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58th New York Film Festival in the rear view mirror: Meeting The Man: James Baldwin in Paris

A raging voice against racial prejudice rings across decades

Dwight Casimere | 12/9/2020, 6 a.m.
Searing mini-doc is short on time, long on message
From the Smithsonian National Museum of African American History and Culture

Looking back upon the 58th New York Film Festival (September 17-October 11,2020), one of the most thought-provoking films was British documentarian Terence Dixon’s portrait of James Baldwin, Meeting the Man: James Baldwin in Paris. The film is only 27 minutes long, but it packs a wallop.

Filmed in 1970 in Paris, a city much beloved and maligned by the famed author, it traverses a seething emotional landscape that erupts from the moment cameraman Jack Hazan rolls film.

Self-exiled from the United States in 1948, Baldwin recalled the day of his expatriation. “November 11, 1948,” he reminisced. “ It was a matter of life and death. I had to be in a desperate situation to come so far. I got from one day to the next for four years.

Baldwin said that it was in the Algerian Quarter that he felt most comfortable, so he took up residence there. “The Algerians are the niggers of France.”

In spite of his trepidation, he managed to hang on. “I wondered how I survived. I came to Paris on a one-way ticket with just 40 dollars in my pocket.

But who would I call for help?” he asked rhetorically. “All they would say back home is, ‘Jimmy’s in trouble!’ No one really could help. They were facing their own desperate situation.”

Baldwin had always had a love-hate relationship with Paris. It is the city to which he fled to escape racism in the United States. It is also where, in spite of frequent spates of piqué and protracted absences, the one to which he most often returned; 22 years, in all.

Paris is also the setting for his earliest literary successes, Giovanni’s Room (1956), and the birthplace of his other literary achievements, Notes of a Native Son (1955), and his first full novel, Go Tell It On The Mountain (1953).

Baldwin lived in a series of cheap hotels, was also boarded for a time by an old woman who nursed him back to health in a five-story walkup in the Saint-Germain, and later worked at the Café’ de Flore, where he met the likes of Simone de Beauvoir, Albert Camus and Jean-Paul Sartre, the guiding literary lights of Post-War Bohemian Paris. As Victor Hugo would say, ‘it was the best of times. It was the worst of times.”

As director Dixon pressed Baldwin for more specifics, Baldwin became increasingly petulant and defensive.

“I’m one of the very few dark people in the world who has a voice,” Baldwin proclaimed defiantly.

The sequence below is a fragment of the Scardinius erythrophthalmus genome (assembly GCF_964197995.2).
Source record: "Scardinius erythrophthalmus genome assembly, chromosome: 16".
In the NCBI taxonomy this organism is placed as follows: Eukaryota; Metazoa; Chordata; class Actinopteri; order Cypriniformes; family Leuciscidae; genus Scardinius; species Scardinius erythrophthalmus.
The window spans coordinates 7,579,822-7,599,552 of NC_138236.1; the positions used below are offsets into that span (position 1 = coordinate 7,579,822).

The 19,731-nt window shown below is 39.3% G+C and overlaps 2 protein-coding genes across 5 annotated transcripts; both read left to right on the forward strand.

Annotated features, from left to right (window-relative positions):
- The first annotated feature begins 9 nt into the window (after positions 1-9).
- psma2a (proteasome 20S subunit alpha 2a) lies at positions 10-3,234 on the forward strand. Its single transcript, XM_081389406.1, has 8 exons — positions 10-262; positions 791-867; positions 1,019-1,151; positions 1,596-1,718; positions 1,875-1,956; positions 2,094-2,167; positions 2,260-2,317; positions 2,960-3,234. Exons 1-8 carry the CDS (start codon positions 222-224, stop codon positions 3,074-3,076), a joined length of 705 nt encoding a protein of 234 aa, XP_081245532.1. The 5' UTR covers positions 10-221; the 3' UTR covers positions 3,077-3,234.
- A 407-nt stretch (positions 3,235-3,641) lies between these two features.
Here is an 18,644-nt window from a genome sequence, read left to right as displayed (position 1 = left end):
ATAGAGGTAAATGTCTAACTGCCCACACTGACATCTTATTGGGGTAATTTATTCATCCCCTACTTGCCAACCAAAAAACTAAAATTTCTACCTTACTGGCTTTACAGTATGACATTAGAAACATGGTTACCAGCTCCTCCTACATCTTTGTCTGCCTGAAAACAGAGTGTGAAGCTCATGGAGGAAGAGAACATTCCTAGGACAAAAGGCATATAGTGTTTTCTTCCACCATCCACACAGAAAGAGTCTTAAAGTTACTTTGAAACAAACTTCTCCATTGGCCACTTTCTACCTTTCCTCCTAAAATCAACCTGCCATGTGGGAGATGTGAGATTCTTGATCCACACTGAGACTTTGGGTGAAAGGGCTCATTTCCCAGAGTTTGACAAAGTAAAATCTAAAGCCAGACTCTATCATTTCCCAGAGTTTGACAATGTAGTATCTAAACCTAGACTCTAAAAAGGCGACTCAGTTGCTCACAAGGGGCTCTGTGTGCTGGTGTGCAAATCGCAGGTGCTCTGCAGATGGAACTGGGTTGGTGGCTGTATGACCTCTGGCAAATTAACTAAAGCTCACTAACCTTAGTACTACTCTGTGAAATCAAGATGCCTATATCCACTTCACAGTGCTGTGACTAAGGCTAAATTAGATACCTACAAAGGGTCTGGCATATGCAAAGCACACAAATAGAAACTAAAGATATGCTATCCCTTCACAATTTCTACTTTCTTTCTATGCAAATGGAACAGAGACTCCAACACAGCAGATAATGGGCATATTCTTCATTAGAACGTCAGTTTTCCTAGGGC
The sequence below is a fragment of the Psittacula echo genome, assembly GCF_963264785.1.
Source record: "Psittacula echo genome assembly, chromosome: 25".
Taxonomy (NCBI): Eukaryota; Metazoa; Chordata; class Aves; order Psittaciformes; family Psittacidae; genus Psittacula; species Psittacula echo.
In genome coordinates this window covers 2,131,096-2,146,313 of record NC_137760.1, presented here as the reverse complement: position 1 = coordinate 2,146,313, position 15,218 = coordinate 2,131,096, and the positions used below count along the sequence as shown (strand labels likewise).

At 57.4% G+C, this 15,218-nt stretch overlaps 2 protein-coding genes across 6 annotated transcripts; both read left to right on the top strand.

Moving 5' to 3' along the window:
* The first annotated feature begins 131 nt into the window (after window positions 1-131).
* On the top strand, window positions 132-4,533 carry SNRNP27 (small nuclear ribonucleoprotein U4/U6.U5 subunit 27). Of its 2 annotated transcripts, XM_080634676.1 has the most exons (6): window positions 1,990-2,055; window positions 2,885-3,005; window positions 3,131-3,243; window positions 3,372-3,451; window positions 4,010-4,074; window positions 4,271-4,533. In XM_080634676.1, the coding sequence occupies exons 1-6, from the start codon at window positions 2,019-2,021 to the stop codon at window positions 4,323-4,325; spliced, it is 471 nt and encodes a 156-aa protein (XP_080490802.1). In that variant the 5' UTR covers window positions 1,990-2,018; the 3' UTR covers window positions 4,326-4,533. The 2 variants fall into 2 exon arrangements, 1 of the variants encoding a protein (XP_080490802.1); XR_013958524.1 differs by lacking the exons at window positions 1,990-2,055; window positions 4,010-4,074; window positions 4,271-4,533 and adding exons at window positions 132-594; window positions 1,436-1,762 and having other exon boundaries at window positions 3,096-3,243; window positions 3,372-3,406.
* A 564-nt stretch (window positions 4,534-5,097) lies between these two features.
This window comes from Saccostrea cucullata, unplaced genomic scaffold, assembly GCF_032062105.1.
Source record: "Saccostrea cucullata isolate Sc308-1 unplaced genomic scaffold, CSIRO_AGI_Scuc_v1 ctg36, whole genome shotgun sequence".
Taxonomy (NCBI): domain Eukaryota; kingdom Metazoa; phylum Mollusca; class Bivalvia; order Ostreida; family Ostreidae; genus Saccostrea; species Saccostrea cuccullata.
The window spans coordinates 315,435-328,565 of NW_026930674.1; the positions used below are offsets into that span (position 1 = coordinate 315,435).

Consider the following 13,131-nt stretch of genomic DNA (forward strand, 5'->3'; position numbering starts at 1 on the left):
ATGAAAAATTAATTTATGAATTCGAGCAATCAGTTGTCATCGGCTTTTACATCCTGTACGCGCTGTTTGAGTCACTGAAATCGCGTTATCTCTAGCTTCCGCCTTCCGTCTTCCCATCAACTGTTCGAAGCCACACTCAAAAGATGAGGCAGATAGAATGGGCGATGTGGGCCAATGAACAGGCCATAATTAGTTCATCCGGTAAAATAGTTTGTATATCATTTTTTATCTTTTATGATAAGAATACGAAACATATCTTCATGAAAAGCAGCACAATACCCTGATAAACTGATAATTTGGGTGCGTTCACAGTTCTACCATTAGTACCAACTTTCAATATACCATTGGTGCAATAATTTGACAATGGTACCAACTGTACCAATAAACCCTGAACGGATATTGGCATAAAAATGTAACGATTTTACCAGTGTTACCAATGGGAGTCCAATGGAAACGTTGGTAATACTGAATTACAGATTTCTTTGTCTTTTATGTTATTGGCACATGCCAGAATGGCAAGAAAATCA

“Yet, I’m not at all who you think I am. I’m much too proud to speak for my work. My work speaks for itself. I am a Black man in society and I speak to that! I speak for Bobby Seale. I speak for Angela Davis. I speak for Medgar Evers.

“You ask yourself, ‘who is this ‘Dark Stranger?!’

To you, I am that ‘Exotic Survivor.’

Yet, I have known boys who look like him (referring to his handsome, light-skinned and fashionably dressed companion Carl) all my life, and half of them are dead.”

When Dixon asked Baldwin why he chose the Bastille as the location for the interview, Baldwin gave full vent to his rage. Thus Dixon in Baldwin’s mind morphed from filmmaker to Baldwin’s mythical nemesis, ‘The Man.’

“I’m trying to tear a prison down. That event has yet to occur. When a White Man tears a prison down, he is seen as a Liberator. When a Black man tears down a prison, he is turned into a Savage.

“You, for me, are my prison. My warden,” Baldwin intoned ominously at the filmmaker turned unwitting and unwilling foil.

“You asked me why I wanted to come to Le Bastille. I came because it’s a symbol. “

Later, in the Paris salon of artist Beauford Delaney (1901-1979), a fellow Black expat and close friend of Baldwin’s, he encounters a group of young African American students, budding artists out to capture the Black Parisian experience for themselves. The author suddenly becomes more paternal and offers them advice.

When asked why he would never return to America, he opines, “I wouldn’t want to live amongst all of those lies.

Regarding his own singular view of himself as an influential author, “It’s what I like to call a ‘Division of Labor.’ I could never found a Movement, but I can certainly fuck up your mind!” That self-deprecating barb draws a hearty laugh from the young group.

In spite of all of Baldwin’s bitter musings in the film, he does offer a ray of hope in the end.

“Love has never been a popular movement. The world is held together by the love and passion of a very few people.”

Baldwin continues in that vein. “I refuse to despair. I know there IS despair, yet I continue to write.

“A desperate man doesn’t write. I believe that if you live under the Shadow of Death, it gives you a certain Freedom. Therefore, I’m completely happy and relatively free.”